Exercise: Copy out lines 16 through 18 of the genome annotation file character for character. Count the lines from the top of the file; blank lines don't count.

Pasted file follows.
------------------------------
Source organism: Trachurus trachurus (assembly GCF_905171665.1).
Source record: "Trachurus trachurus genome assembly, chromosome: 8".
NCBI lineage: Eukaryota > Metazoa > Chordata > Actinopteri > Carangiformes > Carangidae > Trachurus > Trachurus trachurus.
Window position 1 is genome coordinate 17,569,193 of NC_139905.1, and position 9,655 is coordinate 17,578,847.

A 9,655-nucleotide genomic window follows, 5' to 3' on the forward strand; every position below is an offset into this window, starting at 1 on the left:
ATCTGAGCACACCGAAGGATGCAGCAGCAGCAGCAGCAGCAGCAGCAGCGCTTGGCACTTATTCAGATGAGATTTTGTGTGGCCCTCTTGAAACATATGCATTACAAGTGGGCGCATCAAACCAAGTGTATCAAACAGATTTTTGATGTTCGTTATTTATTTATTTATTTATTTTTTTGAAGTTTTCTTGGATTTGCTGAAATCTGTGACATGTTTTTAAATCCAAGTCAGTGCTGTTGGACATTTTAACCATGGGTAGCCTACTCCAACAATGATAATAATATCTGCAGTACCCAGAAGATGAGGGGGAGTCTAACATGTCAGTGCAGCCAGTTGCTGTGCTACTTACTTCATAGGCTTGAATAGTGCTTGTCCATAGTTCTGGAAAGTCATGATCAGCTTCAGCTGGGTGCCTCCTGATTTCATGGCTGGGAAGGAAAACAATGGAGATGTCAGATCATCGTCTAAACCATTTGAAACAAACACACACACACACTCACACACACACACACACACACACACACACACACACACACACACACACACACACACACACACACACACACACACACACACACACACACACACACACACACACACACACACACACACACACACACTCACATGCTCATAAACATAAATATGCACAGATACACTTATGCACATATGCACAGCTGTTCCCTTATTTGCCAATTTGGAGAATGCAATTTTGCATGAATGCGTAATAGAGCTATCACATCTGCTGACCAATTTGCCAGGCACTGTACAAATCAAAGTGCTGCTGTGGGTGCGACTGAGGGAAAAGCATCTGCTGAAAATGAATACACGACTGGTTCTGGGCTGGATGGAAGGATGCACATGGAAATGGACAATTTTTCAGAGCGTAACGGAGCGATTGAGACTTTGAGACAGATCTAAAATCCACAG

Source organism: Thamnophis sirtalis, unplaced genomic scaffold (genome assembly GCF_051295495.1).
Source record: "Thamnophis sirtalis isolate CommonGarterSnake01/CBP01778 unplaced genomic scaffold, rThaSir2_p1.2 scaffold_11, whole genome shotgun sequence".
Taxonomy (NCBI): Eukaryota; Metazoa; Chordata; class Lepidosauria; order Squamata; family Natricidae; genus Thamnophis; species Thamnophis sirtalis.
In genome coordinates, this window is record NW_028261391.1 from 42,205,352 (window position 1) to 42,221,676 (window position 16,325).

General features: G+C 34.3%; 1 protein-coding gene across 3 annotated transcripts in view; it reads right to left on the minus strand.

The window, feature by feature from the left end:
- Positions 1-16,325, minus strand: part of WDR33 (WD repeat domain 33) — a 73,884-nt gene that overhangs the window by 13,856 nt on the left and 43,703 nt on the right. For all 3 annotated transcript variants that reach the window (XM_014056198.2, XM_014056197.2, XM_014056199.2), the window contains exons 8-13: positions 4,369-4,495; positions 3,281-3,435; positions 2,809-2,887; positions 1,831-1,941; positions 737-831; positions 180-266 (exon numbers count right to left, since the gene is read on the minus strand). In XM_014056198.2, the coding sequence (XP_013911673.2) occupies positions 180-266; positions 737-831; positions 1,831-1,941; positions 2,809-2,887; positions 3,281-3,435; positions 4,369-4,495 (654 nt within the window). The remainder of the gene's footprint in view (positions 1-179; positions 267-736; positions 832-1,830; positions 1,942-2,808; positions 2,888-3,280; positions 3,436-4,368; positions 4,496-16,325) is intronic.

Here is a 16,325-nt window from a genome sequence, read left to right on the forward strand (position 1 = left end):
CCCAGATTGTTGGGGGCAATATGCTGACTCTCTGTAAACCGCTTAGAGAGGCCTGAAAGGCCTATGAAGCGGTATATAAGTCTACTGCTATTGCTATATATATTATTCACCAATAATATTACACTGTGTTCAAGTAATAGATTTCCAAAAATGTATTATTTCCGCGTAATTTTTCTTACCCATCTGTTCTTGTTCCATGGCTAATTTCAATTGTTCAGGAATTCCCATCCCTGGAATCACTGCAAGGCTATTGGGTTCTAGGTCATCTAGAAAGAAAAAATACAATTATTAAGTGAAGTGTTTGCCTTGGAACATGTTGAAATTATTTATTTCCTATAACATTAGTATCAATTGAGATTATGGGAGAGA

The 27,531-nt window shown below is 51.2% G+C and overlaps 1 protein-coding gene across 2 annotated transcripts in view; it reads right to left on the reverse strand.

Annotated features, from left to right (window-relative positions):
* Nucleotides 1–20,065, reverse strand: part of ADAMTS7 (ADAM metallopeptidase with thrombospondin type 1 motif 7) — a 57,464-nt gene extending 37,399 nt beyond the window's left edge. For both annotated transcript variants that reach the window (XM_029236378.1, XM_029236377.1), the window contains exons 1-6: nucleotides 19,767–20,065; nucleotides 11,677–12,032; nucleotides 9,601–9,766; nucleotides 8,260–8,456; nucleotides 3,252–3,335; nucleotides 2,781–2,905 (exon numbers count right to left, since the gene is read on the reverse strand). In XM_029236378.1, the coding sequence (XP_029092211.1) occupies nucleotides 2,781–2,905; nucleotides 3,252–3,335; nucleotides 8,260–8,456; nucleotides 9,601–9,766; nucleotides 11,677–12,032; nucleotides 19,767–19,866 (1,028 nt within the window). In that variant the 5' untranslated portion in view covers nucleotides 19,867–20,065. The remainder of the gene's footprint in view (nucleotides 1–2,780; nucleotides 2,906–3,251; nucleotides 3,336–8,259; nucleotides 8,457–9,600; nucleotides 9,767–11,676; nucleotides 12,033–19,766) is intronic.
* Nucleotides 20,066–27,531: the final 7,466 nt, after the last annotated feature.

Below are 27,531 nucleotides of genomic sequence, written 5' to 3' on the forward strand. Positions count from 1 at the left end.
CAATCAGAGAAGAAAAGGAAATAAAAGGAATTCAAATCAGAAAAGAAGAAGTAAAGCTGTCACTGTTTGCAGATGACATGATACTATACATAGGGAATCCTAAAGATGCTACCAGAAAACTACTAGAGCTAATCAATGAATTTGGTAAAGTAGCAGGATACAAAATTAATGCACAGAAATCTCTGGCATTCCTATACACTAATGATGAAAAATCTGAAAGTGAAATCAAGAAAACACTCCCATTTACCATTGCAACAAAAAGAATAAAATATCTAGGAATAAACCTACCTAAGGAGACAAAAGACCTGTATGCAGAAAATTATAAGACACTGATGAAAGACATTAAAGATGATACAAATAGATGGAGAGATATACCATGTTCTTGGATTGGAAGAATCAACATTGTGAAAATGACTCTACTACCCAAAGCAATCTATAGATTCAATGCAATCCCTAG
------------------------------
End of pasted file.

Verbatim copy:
The 27,531-nt window shown below is 51.2% G+C and overlaps 1 protein-coding gene across 2 annotated transcripts in view; it reads right to left on the reverse strand.

Annotated features, from left to right (window-relative positions):
* Nucleotides 1–20,065, reverse strand: part of ADAMTS7 (ADAM metallopeptidase with thrombospondin type 1 motif 7) — a 57,464-nt gene extending 37,399 nt beyond the window's left edge. For both annotated transcript variants that reach the window (XM_029236378.1, XM_029236377.1), the window contains exons 1-6: nucleotides 19,767–20,065; nucleotides 11,677–12,032; nucleotides 9,601–9,766; nucleotides 8,260–8,456; nucleotides 3,252–3,335; nucleotides 2,781–2,905 (exon numbers count right to left, since the gene is read on the reverse strand). In XM_029236378.1, the coding sequence (XP_029092211.1) occupies nucleotides 2,781–2,905; nucleotides 3,252–3,335; nucleotides 8,260–8,456; nucleotides 9,601–9,766; nucleotides 11,677–12,032; nucleotides 19,767–19,866 (1,028 nt within the window). In that variant the 5' untranslated portion in view covers nucleotides 19,867–20,065. The remainder of the gene's footprint in view (nucleotides 1–2,780; nucleotides 2,906–3,251; nucleotides 3,336–8,259; nucleotides 8,457–9,600; nucleotides 9,767–11,676; nucleotides 12,033–19,766) is intronic.